- Captain William Hathaway, USAAF - Prisoner of war during World War II and United States Senator.
- Captain Joseph McCarthy, USMC - Controversial United States Senator.
- Captain Jim Wright, USAAF - Speaker of the United States House of Representatives.
- First Lieutenant George McGovern, USAAF - United States Senator, presidential candidate and recipient of the Presidential Medal of Freedom.
- First Lieutenant John Ehrlichman, USAAF - Aide to President Richard Nixon and key figure in the Watergate scandal.
- First Lieutenant Ted Stevens, USAAF - United States Senator.
- Jacqueline Cochran - Multiple record setting aviatrix, first woman to break the sound barrier and commander of the WASPs during World War II.
- Glenn Curtiss - Aircraft designer. 
- Amelia Earhart - Legendary aviatrix. First woman and first civilian to receive the DFC.
- Harold Gatty - Completed record breaking around the world flight.
- Wiley Post - Completed record breaking around the world flight.
- Roscoe Turner - Flamboyant air racing champion.
- Orville Wright - Aviation pioneer.
- Wilbur Wright - Aviation pioneer.
- Wing Commander James Blackburn DSO, DFC, RAF - Distinguished British pilot during World War II.
- Lieutenant Colonel Dieudonné Costes, French Army - Completed around the world flight.
- Lieutenant Commander Joseph Le Brix, French Navy - Completed around the world flight.
- Major James Fitzmaurice, Irish Free State Air Force - Flew on first westward crossing of the Atlantic Ocean.
- Baron Ehrenfried Günther Freiherr von Hünefeld, German aristocrat - Flew on first westward crossing of the Atlantic Ocean.
Army Air Forces and United States Air Force
- General of the Air Force Henry H. Arnold, USAF - Commander of the US Army Air Forces during World War II.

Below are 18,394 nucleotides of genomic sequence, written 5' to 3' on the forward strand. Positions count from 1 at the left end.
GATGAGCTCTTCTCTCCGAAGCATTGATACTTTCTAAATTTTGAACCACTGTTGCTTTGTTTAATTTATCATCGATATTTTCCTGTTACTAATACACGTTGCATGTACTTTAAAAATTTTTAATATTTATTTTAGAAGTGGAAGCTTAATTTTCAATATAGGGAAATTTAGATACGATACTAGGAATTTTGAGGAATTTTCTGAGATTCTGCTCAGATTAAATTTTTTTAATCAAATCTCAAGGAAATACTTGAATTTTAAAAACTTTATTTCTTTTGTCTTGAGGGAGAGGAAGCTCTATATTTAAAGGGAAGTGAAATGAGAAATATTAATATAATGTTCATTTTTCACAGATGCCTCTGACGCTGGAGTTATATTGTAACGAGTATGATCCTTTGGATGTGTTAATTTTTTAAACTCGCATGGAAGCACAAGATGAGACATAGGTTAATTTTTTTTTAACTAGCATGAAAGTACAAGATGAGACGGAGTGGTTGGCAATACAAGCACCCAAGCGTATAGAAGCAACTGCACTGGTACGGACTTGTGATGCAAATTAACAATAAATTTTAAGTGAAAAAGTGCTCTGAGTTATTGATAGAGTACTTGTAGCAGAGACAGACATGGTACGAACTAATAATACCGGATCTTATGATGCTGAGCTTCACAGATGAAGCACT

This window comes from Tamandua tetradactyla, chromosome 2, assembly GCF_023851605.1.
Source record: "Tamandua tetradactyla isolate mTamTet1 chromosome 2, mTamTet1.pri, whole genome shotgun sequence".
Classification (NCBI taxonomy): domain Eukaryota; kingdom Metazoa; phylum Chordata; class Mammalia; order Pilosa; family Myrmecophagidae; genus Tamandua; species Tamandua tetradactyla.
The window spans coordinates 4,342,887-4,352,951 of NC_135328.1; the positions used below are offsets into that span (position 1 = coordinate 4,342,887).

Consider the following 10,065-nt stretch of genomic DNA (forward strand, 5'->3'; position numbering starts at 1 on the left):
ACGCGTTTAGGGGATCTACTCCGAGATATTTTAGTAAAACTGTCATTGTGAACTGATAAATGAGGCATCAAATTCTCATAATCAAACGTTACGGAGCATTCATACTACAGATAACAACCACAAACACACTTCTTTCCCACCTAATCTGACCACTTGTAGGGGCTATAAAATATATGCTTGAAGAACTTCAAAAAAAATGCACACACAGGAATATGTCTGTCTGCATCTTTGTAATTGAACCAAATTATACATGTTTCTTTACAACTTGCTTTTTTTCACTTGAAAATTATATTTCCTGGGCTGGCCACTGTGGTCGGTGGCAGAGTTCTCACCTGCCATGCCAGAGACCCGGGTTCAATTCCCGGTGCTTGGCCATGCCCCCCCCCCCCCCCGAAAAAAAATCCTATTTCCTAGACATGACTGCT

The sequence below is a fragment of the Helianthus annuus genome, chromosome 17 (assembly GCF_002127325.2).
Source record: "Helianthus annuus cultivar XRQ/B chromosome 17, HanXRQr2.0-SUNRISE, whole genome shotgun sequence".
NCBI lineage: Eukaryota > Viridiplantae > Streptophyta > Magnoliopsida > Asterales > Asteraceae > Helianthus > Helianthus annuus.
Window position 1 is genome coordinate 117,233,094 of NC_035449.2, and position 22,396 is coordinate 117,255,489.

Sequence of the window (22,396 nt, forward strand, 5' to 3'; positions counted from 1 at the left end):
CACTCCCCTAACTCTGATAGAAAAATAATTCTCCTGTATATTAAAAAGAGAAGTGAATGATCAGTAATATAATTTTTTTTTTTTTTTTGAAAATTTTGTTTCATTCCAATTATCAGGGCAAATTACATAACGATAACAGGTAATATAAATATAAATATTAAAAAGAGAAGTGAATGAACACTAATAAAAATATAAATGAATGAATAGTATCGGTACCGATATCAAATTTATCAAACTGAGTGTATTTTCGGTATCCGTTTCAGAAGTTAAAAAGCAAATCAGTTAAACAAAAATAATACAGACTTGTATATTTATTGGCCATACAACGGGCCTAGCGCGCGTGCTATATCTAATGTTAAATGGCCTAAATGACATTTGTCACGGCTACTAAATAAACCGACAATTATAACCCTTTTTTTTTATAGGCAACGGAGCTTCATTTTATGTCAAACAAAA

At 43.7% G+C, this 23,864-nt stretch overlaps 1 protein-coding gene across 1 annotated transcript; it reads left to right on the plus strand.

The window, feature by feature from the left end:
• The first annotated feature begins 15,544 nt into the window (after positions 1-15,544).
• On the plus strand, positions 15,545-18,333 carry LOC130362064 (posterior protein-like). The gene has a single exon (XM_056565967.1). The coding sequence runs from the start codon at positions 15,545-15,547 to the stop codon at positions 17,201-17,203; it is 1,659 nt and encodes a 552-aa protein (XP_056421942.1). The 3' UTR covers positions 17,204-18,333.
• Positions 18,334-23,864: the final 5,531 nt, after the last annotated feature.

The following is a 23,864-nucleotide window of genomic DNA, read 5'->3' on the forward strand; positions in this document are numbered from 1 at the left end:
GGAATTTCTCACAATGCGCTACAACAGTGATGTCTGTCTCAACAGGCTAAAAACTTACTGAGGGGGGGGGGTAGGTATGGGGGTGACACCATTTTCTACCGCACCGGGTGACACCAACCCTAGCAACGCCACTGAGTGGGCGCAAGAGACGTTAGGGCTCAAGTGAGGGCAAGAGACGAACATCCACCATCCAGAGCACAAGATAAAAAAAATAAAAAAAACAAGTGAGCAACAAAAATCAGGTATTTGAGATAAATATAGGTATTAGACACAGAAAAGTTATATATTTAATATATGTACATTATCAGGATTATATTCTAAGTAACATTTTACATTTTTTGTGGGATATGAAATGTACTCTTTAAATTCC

- General George S. Brown, USAF - Chairman of the Joint Chiefs of Staff.
- General Ira C. Eaker, USAF - Commander of the 8th Air Force during World War II.
- General Daniel James, Jr., USAF - First African-American US Air Force four star general.
- General David C. Jones, USAF - Chairman of the Joint Chiefs of Staff.
- General Curtis Lemay, USAF - Air Force Chief of Staff and vice presidential candidate.
- General Richard B. Myers, USAF - Chairman of the Joint Chiefs of Staff.
- General Carl Spaatz, USAF - Chief of Staff of the United States Air Force.
- General Nathan F. Twining, USAF - Chairman of the Joint Chiefs of Staff.
- Lieutenant General Royal N. Baker, USAF - Flew combat missions in World War II, Korea and Vietnam.
- Lieutenant General Lewis H. Brereton, USAF - Commander of the Ninth Air Force during World War II.
- Lieutenant General Claire Lee Chennault, USAF - Commander of the Flying Tigers.
- Lieutenant General Benjamin O. Davis, Jr., USAF - First African-American US Air Force general.
- Lieutenant General George E. Stratemeyer, USAF - Commander of Far East Air Forces during the Korean War.
- Major General Orvil A. Anderson, USAF - Participant in altitude record setting Air Corps Stratospheric Balloon Flights in Explorer I and Explorer II in 1934 and 1935.
- Major General Uzal Girard Ent, USAAF - Leader of the Ploesti Raid.
- Major General Jimmy Stewart, USAFR - Academy Award winning actor, bomber pilot and recipient of the Presidential Medal of Freedom.
- Major General Mele "Mel" Vojvodich, USAF - Pilot for the CIA in Vietnam.